Passed/Failed: An education in the life of David Threlfall, actor

'Bullying started at my new school'
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David Threlfall, 54, plays Frank in the Channel 4 series Shameless. He stars in the new Radio 4 series of Baldi starting on 10 March and is the author of Stupid Cupid on 13 February. Other parts have included Smike in the RSC Nicholas Nickleby and Prince Charles and Prince Philip in TV docu-dramas. Films include The Russia House, Patriot Games and Hot Fuzz.

At lunchtime I used to walk home, over a humpback bridge, from Queen's Road Primary School in Eastland, Manchester – but one day when I got home I was told it was only the mid-morning break. I got back when they were going back into the classroom. I did this once at secondary school, too.

We lived above our little shop in what is now the Manchester City car park. After a year we moved and for a couple of years I went to Acacia Primary in Burnage, a school in an old Victorian house. I was a bit of a show-off and certain boys I was with decided to take against me. I had an orange Beatle guitar and wanted to form a band like The Beatles, so I used to draw me and other guys in the class performing; but they didn't want me, so I "disbanded" the group by tearing up the drawing.

I failed the 11-plus and didn't go to the grammar school as I expected. I bawled my eyes out. My parents were very supportive and the teachers said, "We've found out you're borderline and we could appeal," but I said, "If that's what I got, that's it." I went to Didsbury Technical School for a year and then it went comprehensive and merged with another school. Thanks to the re-organisation, I went to a new school now called Oakwood High in Chorlton.

The bullying started around this time. I had something about me – I was full of myself but didn't stand up for myself – and one kid in particular started and the others took it on themselves to join in. One evening somebody made a phone call to my house: "Come to Errwood Park and I'll kick your head in."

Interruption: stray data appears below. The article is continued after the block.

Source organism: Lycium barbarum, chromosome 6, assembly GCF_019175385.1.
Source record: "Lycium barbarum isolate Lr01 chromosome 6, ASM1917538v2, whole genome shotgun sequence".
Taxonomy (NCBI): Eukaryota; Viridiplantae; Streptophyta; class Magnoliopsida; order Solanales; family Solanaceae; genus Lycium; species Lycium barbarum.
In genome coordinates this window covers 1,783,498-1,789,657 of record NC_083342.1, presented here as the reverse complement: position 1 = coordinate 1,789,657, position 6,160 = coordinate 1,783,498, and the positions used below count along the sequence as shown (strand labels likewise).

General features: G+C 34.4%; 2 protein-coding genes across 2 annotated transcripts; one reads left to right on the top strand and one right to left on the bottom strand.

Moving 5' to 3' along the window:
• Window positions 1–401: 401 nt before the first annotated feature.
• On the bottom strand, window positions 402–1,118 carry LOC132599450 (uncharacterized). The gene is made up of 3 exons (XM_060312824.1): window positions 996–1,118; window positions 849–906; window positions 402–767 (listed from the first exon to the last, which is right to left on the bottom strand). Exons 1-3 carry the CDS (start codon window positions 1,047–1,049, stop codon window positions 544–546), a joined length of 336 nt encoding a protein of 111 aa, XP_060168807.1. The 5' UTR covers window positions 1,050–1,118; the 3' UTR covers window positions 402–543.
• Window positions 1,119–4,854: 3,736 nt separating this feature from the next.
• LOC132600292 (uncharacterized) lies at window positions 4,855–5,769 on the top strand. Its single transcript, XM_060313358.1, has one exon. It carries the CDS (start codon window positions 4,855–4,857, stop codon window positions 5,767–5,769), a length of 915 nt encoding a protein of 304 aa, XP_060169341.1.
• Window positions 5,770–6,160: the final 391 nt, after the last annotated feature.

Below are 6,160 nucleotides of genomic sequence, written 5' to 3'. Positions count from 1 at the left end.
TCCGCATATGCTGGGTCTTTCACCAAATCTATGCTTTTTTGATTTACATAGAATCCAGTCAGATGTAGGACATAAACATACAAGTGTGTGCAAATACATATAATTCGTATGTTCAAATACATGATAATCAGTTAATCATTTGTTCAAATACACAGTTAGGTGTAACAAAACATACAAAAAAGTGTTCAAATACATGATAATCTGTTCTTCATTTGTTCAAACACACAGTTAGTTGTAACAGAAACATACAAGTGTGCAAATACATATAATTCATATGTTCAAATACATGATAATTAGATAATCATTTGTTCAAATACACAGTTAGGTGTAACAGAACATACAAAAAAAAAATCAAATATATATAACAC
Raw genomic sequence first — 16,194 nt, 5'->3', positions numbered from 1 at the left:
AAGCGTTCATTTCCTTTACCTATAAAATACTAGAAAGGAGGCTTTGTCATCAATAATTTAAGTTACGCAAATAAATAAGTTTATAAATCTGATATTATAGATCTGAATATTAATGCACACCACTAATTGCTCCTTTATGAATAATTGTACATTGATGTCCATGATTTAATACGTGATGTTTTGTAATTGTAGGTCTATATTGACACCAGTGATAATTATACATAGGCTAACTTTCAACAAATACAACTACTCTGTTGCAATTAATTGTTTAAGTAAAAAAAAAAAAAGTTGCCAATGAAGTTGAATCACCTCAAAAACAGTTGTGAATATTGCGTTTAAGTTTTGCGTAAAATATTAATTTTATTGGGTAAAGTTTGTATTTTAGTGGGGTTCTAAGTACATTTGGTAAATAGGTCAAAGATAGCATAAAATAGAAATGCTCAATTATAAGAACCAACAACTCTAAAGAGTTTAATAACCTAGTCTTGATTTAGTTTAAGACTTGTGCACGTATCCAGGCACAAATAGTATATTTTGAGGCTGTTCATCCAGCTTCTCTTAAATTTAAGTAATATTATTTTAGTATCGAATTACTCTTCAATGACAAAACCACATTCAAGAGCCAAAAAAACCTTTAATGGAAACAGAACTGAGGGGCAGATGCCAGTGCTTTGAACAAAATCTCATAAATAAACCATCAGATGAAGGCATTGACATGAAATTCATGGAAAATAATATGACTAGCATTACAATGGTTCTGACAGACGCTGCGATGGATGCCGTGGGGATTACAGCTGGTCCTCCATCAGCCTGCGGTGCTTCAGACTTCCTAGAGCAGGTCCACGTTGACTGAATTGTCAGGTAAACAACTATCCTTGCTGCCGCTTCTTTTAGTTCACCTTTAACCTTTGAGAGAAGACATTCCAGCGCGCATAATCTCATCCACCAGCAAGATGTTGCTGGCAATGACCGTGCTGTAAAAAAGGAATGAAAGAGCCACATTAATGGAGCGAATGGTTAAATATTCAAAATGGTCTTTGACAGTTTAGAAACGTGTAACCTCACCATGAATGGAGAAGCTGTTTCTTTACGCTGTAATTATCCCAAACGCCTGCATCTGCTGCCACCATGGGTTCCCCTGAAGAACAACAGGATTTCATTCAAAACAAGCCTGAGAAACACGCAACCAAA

My father asked what had happened and then marched me down to the park, where this boy and some others were waiting, and said to him, "You and him – fight it out now!" It was a gamble. Did I win? Well, I knew his weakness was his nose, which used to bleed, and after the fight he had a bloody nose and I didn't. I had no trouble after that. I find bullying one of those things which makes a red mist descend.

I got five O-levels and took A-level art after a year, which left me with just history A-level to get in the second year Sixth. Two teachers who I still see, Alan Johnson and Frank Casey, took us on outings to the theatre. They staged plays at school; I did a small play by Ann Jellicoe called The Rising Generation and I played Proctor in The Crucible.

When I was 17 or 18, they said, "Why don't you try Manchester Youth Theatre?" I used to perform at this theatre, run by Geoff and Hazel Sykes, every summer for four years but at first I didn't think that's what I would be doing as a career and I applied to Sheffield Art College. I got in but left after a year; I was pretty bored – and I wasn't very good.

I decided to see how you became an actor. I chose a list of places to apply to and got into the Manchester Polytechnic School of Theatre (now Manchester Metropolitan University).

The course was three years long and I received an Honours Diploma in Theatre. I played old men and the Tin Man. I improvised, did acrobatics, took apart and interpreted/murdered Pinter, Agatha Christie, Shaw, Ted Whitehead, N.F. Simpson and Arden.

I did Restoration drama and a bit of Shakespeare and I directed Ionesco's The Lesson. I stayed up late making paper leaves for forests, sawed wood for French windows for Private Lives, ate terrible food and generally loved my time there.